Read-only is a boolean setting. When
true, it prevents an Active Record instance to be updated or destroyed. Although very helpful, there are a few cases where you want to be able to destroy or modify a read-only record. In this article, I’m going to show you a case where overriding that rule makes sense, and how I did it.
So, I’m an intern in a project called CM42 Central. It is an open source backlog management system based on Pivotal Tracker that’s used to control teams, projects, and tasks of an organization. It allows you to create and estimate stories with points which determine your team’s velocity through iterations. Stories can be features, bugs, chores, or releases. After created, they can be started, finished, or delivered (when your feature goes to production), and can also be accepted or declined by the project manager. Once a story is accepted, it becomes read-only to prevent further modification.
The readonly? method
readonly? method prevents a record to be modified or destroyed. It can be implemented by overriding the ActiveRecord::Base#readonly? method in a given model.
Say we have a
class Story < ApplicationRecord def readonly? !new_record? end end
If we create a
Story record and then try to update it, we’ll get the following exception:
2.5.1 :001 > my_story = Story.new(title: 'Story Title') => #<Story id: nil, title: "Story Title", created_at: nil, updated_at: nil> 2.5.1 :002 > my_story.save! => true 2.5.1 :003 > my_story.title = 'New Title' => "New Title" 2.5.1 :004 > my_story.save! Traceback (most recent call last): 1: from (irb): 4 ActiveRecord::ReadOnlyRecord (Story is marked as readonly)
The implementation of
readonly? I’m about to show you is pretty simple. If the
accepted_at attribute is set in the
Story, it becomes a read-only record:
def readonly? !accepted_at_changed? && accepted_at.present? end
In other words, if a story has already been accepted, then it cannot be destroyed or modified. But what if I want to destroy a project with an accepted story? Suppose the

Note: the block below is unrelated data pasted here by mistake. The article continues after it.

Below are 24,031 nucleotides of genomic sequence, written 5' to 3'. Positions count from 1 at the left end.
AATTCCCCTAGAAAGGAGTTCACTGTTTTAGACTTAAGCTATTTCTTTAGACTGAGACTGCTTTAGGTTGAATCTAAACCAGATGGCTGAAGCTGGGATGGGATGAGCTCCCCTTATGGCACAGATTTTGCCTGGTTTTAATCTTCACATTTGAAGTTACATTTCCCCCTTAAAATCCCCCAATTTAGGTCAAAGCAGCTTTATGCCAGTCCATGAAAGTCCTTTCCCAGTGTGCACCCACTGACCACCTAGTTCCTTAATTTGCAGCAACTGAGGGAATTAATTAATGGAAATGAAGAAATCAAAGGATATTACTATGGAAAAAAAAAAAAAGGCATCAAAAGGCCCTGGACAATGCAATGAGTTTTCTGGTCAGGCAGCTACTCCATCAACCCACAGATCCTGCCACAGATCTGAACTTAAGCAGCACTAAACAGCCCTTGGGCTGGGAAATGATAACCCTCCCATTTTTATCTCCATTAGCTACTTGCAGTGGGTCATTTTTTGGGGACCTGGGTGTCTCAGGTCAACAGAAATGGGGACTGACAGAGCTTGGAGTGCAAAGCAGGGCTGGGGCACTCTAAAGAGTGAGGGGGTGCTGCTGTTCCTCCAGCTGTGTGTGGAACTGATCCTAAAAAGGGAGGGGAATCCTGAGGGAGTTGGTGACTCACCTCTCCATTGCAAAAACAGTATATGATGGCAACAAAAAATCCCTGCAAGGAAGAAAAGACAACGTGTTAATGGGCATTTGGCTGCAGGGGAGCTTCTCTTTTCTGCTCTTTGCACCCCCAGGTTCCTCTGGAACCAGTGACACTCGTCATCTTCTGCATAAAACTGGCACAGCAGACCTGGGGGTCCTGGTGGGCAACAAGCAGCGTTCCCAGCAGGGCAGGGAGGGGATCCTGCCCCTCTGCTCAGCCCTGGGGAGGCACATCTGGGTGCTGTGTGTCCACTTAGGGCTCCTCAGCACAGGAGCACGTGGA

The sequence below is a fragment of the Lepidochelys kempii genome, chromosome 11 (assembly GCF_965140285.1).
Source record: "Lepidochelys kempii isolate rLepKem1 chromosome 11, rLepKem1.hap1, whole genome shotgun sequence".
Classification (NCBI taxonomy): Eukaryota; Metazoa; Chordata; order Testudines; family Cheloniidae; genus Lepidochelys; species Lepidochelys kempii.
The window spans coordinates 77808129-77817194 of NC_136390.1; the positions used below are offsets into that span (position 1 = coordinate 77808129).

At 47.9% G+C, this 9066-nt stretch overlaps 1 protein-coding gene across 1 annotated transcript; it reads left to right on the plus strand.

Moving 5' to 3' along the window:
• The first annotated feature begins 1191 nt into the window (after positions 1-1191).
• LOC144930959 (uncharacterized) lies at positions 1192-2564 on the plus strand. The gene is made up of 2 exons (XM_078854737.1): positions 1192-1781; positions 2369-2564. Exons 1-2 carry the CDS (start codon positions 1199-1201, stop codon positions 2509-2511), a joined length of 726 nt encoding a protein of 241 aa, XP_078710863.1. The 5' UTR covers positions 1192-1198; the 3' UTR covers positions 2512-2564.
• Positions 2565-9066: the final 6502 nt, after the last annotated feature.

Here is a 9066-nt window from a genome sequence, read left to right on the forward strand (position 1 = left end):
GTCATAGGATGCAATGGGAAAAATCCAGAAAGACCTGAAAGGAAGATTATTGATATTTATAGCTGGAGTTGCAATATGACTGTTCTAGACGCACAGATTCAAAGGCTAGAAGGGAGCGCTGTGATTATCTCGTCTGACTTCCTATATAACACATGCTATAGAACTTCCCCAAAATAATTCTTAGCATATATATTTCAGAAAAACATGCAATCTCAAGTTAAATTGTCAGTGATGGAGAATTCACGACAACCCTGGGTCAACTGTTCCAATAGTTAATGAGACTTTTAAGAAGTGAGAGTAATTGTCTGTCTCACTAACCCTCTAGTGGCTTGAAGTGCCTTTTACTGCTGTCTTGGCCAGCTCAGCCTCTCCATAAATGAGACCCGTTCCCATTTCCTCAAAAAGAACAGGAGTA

Project#stories association is set like so:
class Project < ApplicationRecord has_many :stories, dependent: :destroy end
project.destroy!, I get the following error:
And this is a big problem because the story should be destroyable through the project. From this point on, I started my journey in StackOverflow and GitHub in an attempt to fix this issue.
Attempts to solve this
In the first attempt, I tried to set the
readonly attribute of the object:
story.update_attribute :readonly, false
As you’d imagine, this doesn’t work. It doesn’t even make sense because
readonly? is a method and not an attribute. But since I’m a Rails newcomer and interns are good to be interns, such a thing came across my mind anyway.
In the second attempt, I tried to override the
readonly? setting in the story’s
before_destroy callback, which also doesn’t work because I don’t want to destroy the story if it is already accepted. I want to destroy it only if I’m destroying the project.
After some time trying out different approaches and thus deepening my understanding, I claimed for help in the organization’s chat and someone told me I could use
destroy_associations. So I looked this method up and found out it’s a callback called by Active Record’s
destroy method, and it can be overriden to do something before it destroys an associated record. It seems OK at first look, but this time I decided to inspect the original method’s implementation. I entered GitHub, opened the Rails source code, and seeked the
def destroy _raise_readonly_record_error if readonly? destroy_associations
And there it was in the second line, right below the read-only exception that I wanted to override 🙁
So after a few hours stuck on this issue, and the red exception on my computer screen telling me that I’ll never be a programmer and I’m losing to a simple bug, I decided to look back into previous attempts. When I was reviewing the second one, it finally hit me:
Is there a way to discover if my object is being destroyed by its parent?
It turns out there is. The
ActiveRecord::AutosaveAssociation class has a method called
destroyed_by_association, which returns the parent object that’s destroying the current record. In practice, it is used to avoid updating the counter cache (if any) unnecessarily. So I changed my code to this:
def readonly? return false if destroyed_by_association !accepted_at_changed? && accepted_at.present? end
And it worked perfectly. So now if I try to send a
destroy message to an accepted story, this method will respond that the story is read-only and cannot be destroyed. But if I send the same message through the Project,
readonly? will return false and the
Story will therefore be destroyed.
There might be better, alternative workarounds for this issue, but the
destroyed_by_association method worked like a charm for me, and, who knows, it might work for other developers as well.
If you know about other alternatives, please leave it up in the comments.
Thanks to Thiago Araújo Silva.